V:28 - _Violution_
(Vendlus, 2007)
by: Jeremy Ulrey (6 out of 10)
Considering V:28 opine about the destruction of mankind while lacing their barbaric hyper-metal with distinctive industrial influences and a mechanistic drumming sound, one might be mistaken for assuming them the second (or third, or fourth) coming of Fear Factory. Not quite. They do share the robotic percussion (here courtesy of a drum machine) and the latter's penchant for dark wave influenced vocal flights, but for the most part V:28 go their own route, sticking to an orthodox black metal base and layering in death metal and industrial flourishes on top.

For the most part it works. "Shut It Down" starts the band off on a blackened assault that is regretfully abandoned in favor of a trio of somber, ambient mood pieces which never quite gel into any kind of flow. Variety is nice, but each of these songs stumble uneasily from one motif to another. "Surrender to Oblivion" is the most egregious example, a seven-minute plus melange of moods and themes meandering schizophrenically along until the band finally run out of ideas, at which point they allow the music to drone on for another two minutes, as if the band simply walked away from their instruments while forgetting to pull the plug.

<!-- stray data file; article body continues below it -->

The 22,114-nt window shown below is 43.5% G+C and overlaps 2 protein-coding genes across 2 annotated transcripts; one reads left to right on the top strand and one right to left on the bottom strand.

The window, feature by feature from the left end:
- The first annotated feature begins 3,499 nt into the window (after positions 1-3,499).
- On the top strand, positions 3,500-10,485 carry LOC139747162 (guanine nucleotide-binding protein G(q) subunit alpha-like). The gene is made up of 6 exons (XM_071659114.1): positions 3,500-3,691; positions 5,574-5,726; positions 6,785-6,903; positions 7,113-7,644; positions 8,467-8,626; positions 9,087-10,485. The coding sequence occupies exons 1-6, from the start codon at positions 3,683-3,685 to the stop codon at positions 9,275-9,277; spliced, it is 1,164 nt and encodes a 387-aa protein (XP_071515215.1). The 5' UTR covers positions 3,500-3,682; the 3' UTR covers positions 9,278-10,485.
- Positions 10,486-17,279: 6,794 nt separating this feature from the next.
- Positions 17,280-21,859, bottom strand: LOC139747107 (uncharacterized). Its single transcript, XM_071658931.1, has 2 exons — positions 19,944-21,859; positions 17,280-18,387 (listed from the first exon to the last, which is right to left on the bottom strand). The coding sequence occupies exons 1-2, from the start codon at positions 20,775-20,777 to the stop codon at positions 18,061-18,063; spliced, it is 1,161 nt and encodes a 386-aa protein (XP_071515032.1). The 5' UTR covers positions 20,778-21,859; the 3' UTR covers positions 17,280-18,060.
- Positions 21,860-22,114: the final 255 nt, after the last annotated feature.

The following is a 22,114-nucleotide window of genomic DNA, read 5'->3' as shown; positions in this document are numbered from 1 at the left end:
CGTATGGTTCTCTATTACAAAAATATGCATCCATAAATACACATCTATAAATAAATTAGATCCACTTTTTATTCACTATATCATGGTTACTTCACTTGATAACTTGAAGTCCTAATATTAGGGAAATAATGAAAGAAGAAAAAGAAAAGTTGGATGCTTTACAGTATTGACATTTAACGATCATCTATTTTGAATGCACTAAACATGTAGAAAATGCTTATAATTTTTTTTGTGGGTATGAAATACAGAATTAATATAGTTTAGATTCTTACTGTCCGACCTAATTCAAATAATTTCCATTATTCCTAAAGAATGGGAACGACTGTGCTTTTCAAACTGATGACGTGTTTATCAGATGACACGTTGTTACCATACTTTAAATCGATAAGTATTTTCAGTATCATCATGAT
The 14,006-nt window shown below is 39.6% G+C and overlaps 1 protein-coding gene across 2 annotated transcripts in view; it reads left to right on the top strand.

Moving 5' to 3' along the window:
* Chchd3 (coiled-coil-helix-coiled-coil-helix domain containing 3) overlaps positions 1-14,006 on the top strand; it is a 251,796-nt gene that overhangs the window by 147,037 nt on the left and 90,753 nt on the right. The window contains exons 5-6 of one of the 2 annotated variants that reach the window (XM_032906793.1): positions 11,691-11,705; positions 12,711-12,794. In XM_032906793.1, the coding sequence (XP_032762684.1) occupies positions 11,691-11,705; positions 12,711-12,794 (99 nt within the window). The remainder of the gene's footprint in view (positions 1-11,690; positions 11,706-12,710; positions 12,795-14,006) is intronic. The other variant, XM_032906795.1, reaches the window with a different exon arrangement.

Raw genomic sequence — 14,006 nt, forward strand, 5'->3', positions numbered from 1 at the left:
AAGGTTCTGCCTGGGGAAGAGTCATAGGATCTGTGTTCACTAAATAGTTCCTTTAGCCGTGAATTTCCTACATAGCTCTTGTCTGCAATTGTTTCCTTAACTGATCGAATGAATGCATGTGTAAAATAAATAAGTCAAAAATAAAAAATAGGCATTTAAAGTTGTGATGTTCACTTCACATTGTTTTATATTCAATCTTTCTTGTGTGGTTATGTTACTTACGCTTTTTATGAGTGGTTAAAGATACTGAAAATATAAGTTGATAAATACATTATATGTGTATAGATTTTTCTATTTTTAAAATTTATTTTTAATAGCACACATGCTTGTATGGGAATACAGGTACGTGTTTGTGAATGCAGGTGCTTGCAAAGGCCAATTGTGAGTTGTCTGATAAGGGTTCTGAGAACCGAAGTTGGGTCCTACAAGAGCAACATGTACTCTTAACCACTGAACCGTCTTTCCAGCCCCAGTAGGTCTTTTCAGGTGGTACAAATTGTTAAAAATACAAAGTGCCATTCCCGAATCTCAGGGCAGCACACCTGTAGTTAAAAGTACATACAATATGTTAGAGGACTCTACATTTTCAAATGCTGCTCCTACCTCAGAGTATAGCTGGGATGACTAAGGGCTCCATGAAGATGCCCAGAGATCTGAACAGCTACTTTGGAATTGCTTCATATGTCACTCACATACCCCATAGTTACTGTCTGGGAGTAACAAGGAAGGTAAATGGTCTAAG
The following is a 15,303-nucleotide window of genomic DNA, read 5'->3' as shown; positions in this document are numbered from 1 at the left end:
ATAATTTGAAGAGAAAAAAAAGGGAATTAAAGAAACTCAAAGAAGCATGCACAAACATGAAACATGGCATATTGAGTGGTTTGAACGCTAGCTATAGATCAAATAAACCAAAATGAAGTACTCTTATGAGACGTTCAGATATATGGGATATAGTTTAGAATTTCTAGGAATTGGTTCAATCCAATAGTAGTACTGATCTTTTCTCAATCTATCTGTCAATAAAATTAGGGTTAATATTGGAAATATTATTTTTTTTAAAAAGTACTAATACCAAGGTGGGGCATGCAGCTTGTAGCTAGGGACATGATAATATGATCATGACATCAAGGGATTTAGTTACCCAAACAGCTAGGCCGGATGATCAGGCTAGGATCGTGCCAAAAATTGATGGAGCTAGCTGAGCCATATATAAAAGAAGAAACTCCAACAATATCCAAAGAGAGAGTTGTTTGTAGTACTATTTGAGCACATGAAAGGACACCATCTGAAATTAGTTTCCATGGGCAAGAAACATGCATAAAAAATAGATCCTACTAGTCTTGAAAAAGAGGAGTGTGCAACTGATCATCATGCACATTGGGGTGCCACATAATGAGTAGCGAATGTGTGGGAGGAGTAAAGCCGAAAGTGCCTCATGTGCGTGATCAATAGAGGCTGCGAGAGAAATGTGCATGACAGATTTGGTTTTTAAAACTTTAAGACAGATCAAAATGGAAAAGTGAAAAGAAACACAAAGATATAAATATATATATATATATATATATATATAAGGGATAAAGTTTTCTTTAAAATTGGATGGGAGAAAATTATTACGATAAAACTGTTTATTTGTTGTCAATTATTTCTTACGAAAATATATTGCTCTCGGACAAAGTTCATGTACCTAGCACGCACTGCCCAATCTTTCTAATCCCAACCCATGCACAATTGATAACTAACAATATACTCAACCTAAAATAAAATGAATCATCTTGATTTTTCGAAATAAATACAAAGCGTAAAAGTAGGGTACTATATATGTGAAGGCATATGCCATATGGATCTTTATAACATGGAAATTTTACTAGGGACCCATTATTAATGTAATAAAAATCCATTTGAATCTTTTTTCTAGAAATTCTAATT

"World Wide Bombing Day" gets the second half off on the right foot, a galloping assault that also includes several disparate pieces to its puzzles but integrates them far more successfully than before. In fact, side two seems to be the literal inverse of side one, mostly heavier songs with the different elements much more successfully fused together, but then you get to "When Entropy Decreases", another extended mood piece, except this time finishing off with a three-minute plus keyboard wash. If V:28 ever gets around to embracing their listeners' patience instead of testing it they may just have something on their hands here.

Contact: http://www.v28.com

(article published 14/1/2008)


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